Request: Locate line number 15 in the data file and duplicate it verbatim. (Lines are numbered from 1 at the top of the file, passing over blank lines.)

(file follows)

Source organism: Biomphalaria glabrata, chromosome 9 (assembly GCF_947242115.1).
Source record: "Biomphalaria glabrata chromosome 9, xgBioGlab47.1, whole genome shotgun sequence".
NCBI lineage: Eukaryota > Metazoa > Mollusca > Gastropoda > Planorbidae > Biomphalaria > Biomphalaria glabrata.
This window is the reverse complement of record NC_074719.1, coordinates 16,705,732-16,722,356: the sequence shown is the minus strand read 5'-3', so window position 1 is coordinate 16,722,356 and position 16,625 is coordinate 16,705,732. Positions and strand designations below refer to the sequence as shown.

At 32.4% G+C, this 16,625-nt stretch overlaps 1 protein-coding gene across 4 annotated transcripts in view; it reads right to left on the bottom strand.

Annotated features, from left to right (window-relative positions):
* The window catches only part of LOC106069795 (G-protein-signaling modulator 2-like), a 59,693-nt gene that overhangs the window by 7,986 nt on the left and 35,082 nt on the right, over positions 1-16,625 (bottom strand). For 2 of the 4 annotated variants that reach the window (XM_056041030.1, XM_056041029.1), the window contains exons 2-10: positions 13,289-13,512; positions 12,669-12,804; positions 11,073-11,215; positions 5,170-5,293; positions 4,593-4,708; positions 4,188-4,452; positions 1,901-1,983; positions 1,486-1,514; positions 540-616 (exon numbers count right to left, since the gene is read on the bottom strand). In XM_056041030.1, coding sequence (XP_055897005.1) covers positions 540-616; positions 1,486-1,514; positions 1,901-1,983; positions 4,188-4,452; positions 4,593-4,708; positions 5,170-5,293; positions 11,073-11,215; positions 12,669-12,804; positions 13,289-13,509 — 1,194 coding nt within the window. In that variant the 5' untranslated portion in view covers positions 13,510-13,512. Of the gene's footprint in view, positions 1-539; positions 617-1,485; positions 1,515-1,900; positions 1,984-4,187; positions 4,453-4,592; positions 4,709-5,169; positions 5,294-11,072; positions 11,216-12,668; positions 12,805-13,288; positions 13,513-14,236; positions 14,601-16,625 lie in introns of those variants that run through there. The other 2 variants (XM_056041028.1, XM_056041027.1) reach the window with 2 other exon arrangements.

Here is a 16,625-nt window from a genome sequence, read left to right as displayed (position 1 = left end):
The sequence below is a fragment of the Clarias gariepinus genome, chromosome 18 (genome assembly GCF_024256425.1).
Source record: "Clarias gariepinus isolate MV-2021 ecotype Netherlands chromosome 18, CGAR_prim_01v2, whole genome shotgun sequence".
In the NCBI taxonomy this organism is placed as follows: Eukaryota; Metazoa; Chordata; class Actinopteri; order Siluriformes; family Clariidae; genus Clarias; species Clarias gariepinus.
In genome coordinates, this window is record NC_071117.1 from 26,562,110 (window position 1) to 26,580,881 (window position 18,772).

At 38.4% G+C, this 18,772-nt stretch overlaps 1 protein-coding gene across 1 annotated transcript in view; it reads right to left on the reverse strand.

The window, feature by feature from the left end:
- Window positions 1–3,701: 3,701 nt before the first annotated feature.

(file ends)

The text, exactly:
- Window positions 1–3,701: 3,701 nt before the first annotated feature.